|Faking a broken wing|
By Becky Swearingen, MN
I love the prairies, as anyone who follows my adventures knows. Part of the mystery is that nature is not always pretty and not always kind.
I had been watching a Killdeer nest at Talbot Conservation Area for several weeks, alerted to its presence by the adult's broken wing displays. When you get too close, the adult leads you away by hopping along, dragging a wing in a pitiful fashion, until you are some distance away from the nest. It usually will flash its bright tail feathers to be sure you are following, then may fly rapidly away, looking over its shoulder and laughing.
|Changing of the guard, shading the nest in left foreground|
|Parent shading the three eggs|
|Find the chick|
As I was watching it I was sitting in my car and my friend was standing next to the car. The chick then did the oddest thing. It ran very purposefully toward my car and got under a tire and lay down.
|A "tire-d" little chick|
Killdeer parents are very attentive. We waited for several minutes and the parents never returned. I decided to go check on the chick and when I did, I discovered it was dead. I think the parents had determined that this little one was struggling and abandoned it to focus their energies on the two healthier chicks. This one appeared to be smaller and less energetic than the two other chicks.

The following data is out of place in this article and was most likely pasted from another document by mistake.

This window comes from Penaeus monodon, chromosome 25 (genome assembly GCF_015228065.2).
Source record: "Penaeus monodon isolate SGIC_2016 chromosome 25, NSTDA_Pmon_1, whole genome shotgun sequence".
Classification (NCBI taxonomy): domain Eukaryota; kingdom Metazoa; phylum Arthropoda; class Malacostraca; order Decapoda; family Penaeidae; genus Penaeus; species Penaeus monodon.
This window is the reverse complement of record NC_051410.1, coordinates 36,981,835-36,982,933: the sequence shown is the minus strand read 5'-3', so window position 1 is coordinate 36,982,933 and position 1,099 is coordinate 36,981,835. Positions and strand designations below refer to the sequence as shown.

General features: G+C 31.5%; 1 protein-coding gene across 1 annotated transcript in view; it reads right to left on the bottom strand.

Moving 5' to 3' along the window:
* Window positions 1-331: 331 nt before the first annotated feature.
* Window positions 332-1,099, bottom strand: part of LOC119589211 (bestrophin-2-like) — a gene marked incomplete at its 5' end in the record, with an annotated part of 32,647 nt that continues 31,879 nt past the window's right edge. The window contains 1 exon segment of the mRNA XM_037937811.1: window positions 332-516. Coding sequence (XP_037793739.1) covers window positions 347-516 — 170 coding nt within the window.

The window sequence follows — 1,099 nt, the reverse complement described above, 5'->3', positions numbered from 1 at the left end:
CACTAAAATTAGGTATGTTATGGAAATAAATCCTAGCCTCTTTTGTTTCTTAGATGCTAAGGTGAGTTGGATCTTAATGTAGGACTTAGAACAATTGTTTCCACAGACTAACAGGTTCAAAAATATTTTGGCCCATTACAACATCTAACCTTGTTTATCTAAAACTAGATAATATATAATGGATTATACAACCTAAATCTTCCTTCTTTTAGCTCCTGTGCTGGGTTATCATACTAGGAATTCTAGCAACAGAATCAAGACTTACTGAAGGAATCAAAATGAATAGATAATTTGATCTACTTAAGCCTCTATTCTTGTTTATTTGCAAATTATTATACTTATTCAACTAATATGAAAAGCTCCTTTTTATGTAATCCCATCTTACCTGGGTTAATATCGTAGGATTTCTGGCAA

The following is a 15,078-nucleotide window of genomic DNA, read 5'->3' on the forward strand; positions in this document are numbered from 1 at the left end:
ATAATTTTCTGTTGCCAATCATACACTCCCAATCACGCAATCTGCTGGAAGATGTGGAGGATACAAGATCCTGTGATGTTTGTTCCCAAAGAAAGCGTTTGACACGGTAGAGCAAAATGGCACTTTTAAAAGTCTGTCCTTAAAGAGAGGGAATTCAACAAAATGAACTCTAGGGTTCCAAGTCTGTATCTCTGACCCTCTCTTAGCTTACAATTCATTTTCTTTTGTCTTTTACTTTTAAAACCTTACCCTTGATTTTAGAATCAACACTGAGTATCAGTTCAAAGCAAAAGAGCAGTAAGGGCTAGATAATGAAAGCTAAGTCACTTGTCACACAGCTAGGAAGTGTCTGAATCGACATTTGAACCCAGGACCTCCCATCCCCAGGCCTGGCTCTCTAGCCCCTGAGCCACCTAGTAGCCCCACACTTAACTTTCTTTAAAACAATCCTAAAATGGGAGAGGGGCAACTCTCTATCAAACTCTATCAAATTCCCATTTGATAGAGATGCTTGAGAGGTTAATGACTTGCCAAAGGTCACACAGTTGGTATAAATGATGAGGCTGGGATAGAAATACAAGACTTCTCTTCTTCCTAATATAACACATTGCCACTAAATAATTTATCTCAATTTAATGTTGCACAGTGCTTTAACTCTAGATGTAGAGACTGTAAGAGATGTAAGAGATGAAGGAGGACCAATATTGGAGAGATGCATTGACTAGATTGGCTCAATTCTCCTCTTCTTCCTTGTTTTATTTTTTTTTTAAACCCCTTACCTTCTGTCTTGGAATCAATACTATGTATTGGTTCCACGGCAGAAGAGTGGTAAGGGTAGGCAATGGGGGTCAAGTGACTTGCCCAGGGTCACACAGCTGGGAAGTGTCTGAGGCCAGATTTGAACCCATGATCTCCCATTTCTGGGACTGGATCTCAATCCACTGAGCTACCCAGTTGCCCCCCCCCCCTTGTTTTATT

As I left this area, I stopped by a second Killdeer nest I knew of. That mother had been sitting on three eggs just a few days previously. When I got to her next, I noticed that she was now down to two eggs. Life on the prairies seems so serene, but it is a daily struggle for the animals who inhabit it.
On a happier note, after I had driven around the Lockwood area for a while I decided to stop by Talbot on the way home to check on the Killdeer family. As I mentioned, they last time I saw them the parents had moved them into the taller grass, so I wasn’t sure I would be able to see them. I was so happy when I found them out in the open by the water with the parents. The two surviving chicks were busy exploring their new world.
Killdeer chicks are precocial, meaning that they exit the egg with eyes open and their track shoes on. For more on how this happens and how egg in a nest laid days apart all hatch the same day, see this Birdwatching.com article.